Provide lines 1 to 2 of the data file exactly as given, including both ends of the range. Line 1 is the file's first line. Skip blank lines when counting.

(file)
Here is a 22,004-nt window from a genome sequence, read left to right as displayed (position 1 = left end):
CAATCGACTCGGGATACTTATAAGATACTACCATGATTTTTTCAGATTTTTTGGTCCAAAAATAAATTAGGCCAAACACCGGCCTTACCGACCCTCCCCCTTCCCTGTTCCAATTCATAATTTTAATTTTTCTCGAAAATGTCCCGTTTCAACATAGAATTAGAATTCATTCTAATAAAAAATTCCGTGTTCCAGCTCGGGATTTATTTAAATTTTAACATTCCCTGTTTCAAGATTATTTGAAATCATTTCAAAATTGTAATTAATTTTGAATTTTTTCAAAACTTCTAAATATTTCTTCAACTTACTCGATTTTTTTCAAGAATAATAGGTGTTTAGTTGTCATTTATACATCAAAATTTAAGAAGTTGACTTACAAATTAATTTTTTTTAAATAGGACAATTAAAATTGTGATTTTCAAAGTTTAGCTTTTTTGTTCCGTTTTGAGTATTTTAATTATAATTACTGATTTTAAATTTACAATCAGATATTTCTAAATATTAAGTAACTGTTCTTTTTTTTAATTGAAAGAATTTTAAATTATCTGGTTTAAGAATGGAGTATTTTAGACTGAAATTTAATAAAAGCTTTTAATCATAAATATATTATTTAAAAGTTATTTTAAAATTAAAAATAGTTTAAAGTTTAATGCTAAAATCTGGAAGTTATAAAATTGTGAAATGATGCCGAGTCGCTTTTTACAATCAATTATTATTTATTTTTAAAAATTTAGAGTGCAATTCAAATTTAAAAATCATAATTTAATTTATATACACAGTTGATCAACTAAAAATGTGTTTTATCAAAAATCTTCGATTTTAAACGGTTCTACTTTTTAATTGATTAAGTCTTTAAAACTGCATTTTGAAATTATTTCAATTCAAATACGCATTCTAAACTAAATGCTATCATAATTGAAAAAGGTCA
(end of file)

Here is a 22,004-nt window from a genome sequence, read left to right as displayed (position 1 = left end):
CAATCGACTCGGGATACTTATAAGATACTACCATGATTTTTTCAGATTTTTTGGTCCAAAAATAAATTAGGCCAAACACCGGCCTTACCGACCCTCCCCCTTCCCTGTTCCAATTCATAATTTTAATTTTTCTCGAAAATGTCCCGTTTCAACATAGAATTAGAATTCATTCTAATAAAAAATTCCGTGTTCCAGCTCGGGATTTATTTAAATTTTAACATTCCCTGTTTCAAGATTATTTGAAATCATTTCAAAATTGTAATTAATTTTGAATTTTTTCAAAACTTCTAAATATTTCTTCAACTTACTCGATTTTTTTCAAGAATAATAGGTGTTTAGTTGTCATTTATACATCAAAATTTAAGAAGTTGACTTACAAATTAATTTTTTTTAAATAGGACAATTAAAATTGTGATTTTCAAAGTTTAGCTTTTTTGTTCCGTTTTGAGTATTTTAATTATAATTACTGATTTTAAATTTACAATCAGATATTTCTAAATATTAAGTAACTGTTCTTTTTTTTAATTGAAAGAATTTTAAATTATCTGGTTTAAGAATGGAGTATTTTAGACTGAAATTTAATAAAAGCTTTTAATCATAAATATATTATTTAAAAGTTATTTTAAAATTAAAAATAGTTTAAAGTTTAATGCTAAAATCTGGAAGTTATAAAATTGTGAAATGATGCCGAGTCGCTTTTTACAATCAATTATTATTTATTTTTAAAAATTTAGAGTGCAATTCAAATTTAAAAATCATAATTTAATTTATATACACAGTTGATCAACTAAAAATGTGTTTTATCAAAAATCTTCGATTTTAAACGGTTCTACTTTTTAATTGATTAAGTCTTTAAAACTGCATTTTGAAATTATTTCAATTCAAATACGCATTCTAAACTAAATGCTATCATAATTGAAAAAGGTCA